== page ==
New Versus Old Treatments for Hepatitis C
Hepatitis C (HCV) treatment has come a long way. Before the 1990s, there were no treatment options. The first wave of drugs included interferon (a shot) and ribavirin (a pill). These were taken together and had some severe limitations.
Issues with older treatments
Treatment with interferon and ribavirin had many downsides. These drugs caused many side effects and were hard to tolerate. The side effects were often compared to chemotherapy.1
Interferon and ribavirin had to be taken in combination for 6 months to a year. Sometimes it was even longer. The cure rates of these drugs were also low. For some types of HCV, the cure rate was as low as 40 percent.1
Some people may have needed multiple rounds of these long-term and unpleasant drugs and still were not cured. There were few positives with this treatment, and it was the only option available for many years.1
Development of DAAs
Fortunately, in the early 2010s, the first direct-acting antiviral drug (DAA) was approved. Since then, several others have been released. Some target specific HCV genotypes or strains of the virus. Others target all types. Some DAAs are even approved for children. Most DAAs cause few to no side effects.2-4
DAAs come in pill form. They are often taken for 6 to 12 weeks at a time. Many DAAs have cure rates of more than 90 percent or even higher. A person is considered cured of HCV if they have no detectable virus in their blood 12 weeks after treatment. This is called achieving a sustained virologic response (SVR).2-5
Who gets DAAs?
Most experts agree that as many people as possible with chronic (long-term) HCV should be treated. DAAs are the preferred treatment today for chronic HCV.2,3
Some doctors will wait to treat those with acute (short-term) HCV infection. This is because as many as half with early HCV will clear the virus on their own. If a person does not clear the virus within 6 months, they have chronic HCV. At this point, many doctors will recommend treatment.2,3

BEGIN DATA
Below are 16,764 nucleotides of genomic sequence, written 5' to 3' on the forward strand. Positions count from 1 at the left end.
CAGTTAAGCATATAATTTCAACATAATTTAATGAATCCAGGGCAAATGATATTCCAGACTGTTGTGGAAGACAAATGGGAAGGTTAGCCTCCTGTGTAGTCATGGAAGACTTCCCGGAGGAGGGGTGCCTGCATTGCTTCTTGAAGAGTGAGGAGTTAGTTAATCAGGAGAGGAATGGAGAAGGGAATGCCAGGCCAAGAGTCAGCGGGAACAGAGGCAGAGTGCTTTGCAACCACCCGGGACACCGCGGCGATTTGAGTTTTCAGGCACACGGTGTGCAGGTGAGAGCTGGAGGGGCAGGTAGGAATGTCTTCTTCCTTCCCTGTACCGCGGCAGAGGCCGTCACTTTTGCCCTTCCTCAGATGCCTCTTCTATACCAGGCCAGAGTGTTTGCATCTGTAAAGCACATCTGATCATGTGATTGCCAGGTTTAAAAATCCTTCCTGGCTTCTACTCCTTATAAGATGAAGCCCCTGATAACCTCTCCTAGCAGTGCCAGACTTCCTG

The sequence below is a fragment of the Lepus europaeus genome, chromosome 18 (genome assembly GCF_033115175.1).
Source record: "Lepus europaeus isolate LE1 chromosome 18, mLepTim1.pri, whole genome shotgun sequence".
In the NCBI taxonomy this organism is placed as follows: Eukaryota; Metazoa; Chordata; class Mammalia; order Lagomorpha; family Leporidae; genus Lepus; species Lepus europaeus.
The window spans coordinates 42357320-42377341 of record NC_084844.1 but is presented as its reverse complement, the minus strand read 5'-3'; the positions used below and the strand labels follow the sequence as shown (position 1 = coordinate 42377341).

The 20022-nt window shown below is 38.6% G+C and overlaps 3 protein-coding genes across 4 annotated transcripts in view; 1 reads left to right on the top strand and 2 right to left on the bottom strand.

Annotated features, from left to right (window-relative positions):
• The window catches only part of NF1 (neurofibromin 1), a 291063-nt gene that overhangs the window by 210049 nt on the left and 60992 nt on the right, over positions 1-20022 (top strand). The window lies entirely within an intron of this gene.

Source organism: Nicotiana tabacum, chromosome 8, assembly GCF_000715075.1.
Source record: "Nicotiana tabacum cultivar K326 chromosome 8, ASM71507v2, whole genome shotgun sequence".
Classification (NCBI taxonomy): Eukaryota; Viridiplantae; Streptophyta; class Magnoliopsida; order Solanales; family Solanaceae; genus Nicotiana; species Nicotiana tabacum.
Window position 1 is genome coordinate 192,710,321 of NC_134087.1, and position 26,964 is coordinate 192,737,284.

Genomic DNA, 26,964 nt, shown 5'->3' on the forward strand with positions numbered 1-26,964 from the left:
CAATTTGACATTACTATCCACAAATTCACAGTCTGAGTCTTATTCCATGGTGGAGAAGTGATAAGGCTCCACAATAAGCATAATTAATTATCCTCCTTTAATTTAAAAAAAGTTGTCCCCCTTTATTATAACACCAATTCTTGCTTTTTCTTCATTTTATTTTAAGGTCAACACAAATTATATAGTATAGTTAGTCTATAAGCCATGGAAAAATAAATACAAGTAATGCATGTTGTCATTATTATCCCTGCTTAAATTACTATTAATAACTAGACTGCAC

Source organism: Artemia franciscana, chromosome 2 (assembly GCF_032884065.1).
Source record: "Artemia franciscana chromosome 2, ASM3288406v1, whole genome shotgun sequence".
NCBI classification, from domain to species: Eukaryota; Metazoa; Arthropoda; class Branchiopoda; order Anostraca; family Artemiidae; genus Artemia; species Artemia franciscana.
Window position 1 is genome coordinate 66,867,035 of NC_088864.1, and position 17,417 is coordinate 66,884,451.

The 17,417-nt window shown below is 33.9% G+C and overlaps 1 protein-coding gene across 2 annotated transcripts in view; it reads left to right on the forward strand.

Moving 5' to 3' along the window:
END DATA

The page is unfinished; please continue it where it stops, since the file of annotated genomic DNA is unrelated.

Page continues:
To decide if a DAA is right for you, your doctors will consider your:3
- Other medical conditions
- HCV genotype
- Viral load (amount of active virus in the blood)
- Extent of liver damage
- Whether you have been treated for HCV before
At this time, there are no DAAs approved for pregnant women. However, women with HCV can be treated after birth to prevent further transmission.6
Concerns with DAAs
As with any new drugs, there are concerns with DAAs. Some DAAs can interact with other drugs. There is also a small risk a hepatitis B (HBV) infection will be reactivated. HBV can remain dormant (inactive) in the body and reactivate in certain situations. This can cause significant health issues. Before starting DAAs, your doctor may test you for HBV. They will also review all other drugs you take.4
One downside to DAAs is that they can be expensive. Fortunately, many drug companies and doctor’s offices have resources to help cover the cost. Some have pharmacy coupons or can connect you with other financial assistance programs. If you are prescribed a DAA and cannot afford it, talk with your doctor.